The Experiential Programming portion of the outpatient program is designed to teach clients how to challenge themselves, set goals, explore new avenues of abilities, teach teamwork and create new attitudes and outlooks on recovery and sobriety.
Yoga allows for a connection between the mind, body, and spirit. Stress reduction and exercise are essential aspects of a well-rounded recovery program. Yoga gives a person the opportunity to go within to experience relaxation. This helps people to manage impulsivity, behaviors, and emotions. Therefore, yoga is a practice of action rather than reaction that is attained through breathing and guided focus. This focus allows for people to gain the ability to be in the present moment. Being in the present moment allows a person to become more solution oriented to what changes and actions the may take to enhance their recovery.
Meditation teaches a person to become an observer. This may be about noticing internal states of being or what is happening around an individual. Meditation provides a pause in the day. The idea of one day at a time may get broken down into one second at a time. Different forms of meditation are explored. This includes breathing exercises, mindfulness meditation, walking meditation, or journaling.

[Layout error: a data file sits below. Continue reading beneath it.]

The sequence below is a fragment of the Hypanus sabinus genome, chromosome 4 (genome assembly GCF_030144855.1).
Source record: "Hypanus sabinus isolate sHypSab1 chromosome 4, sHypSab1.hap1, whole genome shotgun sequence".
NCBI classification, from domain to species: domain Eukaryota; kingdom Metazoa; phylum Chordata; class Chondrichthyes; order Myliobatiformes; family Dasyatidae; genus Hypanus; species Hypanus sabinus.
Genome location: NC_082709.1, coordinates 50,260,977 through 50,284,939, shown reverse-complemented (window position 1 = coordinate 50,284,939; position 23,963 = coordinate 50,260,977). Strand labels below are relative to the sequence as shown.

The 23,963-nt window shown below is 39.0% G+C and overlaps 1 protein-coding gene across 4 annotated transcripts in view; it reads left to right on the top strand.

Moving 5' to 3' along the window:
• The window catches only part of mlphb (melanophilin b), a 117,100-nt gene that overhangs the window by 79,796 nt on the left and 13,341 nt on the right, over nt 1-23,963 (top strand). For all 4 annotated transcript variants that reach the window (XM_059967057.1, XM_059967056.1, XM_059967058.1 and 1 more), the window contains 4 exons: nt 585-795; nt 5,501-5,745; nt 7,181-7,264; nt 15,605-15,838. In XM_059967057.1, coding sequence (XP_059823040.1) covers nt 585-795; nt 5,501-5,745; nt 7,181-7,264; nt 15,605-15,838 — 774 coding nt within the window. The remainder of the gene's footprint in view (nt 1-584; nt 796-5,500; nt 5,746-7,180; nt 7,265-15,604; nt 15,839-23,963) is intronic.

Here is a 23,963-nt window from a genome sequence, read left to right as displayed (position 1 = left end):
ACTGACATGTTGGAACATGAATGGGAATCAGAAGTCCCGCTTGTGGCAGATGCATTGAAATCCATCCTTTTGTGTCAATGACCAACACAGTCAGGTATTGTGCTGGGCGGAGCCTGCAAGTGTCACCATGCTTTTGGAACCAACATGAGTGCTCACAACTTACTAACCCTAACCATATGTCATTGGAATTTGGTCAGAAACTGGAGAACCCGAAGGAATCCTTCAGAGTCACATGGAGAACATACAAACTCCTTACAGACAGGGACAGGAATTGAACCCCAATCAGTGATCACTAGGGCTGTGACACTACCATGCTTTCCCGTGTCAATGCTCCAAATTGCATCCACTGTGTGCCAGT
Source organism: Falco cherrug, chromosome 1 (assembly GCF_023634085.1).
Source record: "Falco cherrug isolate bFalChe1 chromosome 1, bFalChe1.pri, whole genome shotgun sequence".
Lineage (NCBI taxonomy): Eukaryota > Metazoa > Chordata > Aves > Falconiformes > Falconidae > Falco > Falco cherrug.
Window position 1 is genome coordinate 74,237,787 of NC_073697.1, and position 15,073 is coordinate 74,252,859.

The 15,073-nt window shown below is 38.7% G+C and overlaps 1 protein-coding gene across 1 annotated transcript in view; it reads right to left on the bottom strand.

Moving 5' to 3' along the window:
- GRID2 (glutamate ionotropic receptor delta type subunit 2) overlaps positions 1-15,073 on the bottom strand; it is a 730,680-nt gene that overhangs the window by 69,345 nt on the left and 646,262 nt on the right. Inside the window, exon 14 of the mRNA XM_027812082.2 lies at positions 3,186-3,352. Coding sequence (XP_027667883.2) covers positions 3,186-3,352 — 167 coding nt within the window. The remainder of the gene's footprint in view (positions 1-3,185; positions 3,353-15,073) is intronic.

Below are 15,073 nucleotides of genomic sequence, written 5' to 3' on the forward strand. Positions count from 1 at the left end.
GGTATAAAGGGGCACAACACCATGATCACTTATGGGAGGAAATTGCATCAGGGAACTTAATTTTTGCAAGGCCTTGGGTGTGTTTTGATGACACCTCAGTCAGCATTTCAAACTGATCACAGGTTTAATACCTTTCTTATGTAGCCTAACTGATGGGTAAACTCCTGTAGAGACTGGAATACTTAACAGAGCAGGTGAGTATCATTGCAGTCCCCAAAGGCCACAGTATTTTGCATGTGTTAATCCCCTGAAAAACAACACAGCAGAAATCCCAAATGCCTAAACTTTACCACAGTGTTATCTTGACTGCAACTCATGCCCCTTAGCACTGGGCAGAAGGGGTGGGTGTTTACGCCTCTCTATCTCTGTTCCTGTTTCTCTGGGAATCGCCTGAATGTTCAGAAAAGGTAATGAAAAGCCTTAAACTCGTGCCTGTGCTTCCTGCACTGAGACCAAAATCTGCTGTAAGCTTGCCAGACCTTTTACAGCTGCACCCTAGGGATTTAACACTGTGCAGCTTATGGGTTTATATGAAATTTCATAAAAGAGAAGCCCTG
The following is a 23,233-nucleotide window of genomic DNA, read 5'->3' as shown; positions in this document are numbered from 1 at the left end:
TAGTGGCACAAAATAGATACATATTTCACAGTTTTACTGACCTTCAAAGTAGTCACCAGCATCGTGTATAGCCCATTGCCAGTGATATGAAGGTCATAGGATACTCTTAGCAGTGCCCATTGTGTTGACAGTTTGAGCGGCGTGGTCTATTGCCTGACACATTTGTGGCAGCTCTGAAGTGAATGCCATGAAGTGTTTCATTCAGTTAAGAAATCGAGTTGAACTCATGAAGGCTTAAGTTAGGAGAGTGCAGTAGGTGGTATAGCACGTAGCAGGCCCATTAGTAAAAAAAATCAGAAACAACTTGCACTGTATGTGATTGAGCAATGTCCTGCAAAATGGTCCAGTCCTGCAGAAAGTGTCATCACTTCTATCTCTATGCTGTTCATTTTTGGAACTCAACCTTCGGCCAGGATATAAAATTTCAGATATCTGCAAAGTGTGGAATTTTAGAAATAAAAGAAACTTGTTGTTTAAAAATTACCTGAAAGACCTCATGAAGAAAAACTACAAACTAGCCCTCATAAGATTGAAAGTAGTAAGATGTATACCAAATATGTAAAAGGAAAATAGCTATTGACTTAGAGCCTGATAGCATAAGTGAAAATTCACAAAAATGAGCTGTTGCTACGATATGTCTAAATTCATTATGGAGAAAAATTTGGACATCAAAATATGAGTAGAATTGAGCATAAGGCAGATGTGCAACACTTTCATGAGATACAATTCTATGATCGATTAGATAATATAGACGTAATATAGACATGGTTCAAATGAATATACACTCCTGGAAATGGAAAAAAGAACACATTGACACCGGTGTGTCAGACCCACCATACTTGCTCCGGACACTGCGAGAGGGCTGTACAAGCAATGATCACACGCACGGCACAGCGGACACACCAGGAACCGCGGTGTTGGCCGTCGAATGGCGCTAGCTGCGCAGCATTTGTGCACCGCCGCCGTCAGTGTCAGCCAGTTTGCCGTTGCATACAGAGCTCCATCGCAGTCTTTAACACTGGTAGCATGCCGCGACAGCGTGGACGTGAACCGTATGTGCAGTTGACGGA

Equine Facilitated Psychotherapy
Horses provide a barometer for people to look at self. The arena becomes the office and information generally comes up more quickly. This allows for clients to go from a head place into experiencing through interaction and observation. Horses act as a mirror providing feedback in a non-verbal way. Horses are sensitive, powerful, and for the most part live in the present moment.
By nature horses are herd animals. Within a herd there are leaders and followers. Also, horses are prey animals so they have a fight, flight, and freeze response. So, the focus of many sessions is about family systems and group dynamics. This includes communication, trust building, looking at beliefs, and processing emotions. During the experience mindfulness activities are done in regards to being around horses. Safety is the top priority. All activities are done on the ground. There is no riding involved.
Equine therapy is utilized in the family portion of the outpatient program as well. It can be a tool to demonstrate non-verbal communication techniques within family systems and communication styles within individuals. This therapy offers the client an opportunity to literally see the challenges that are present with themselves and in their families and allows families to see where their hurdles are in effective and open communication.
Rocks and Ropes is one of the most popular experiential activities offered at In Balance. This activity offers clients the ability to learn how to take healthy risks, build self confidence and self-esteem and also allows a wonderful opportunity to understand the importance of team work and asking for help (an essential aspect of continued recovery from drugs and alcohol). Challenging oneself in this area also helps expose clients to new avenues of exercise and having fun which are also important aspects of recovery.
Hiking at Mt. Lemmon or Sabino Canyon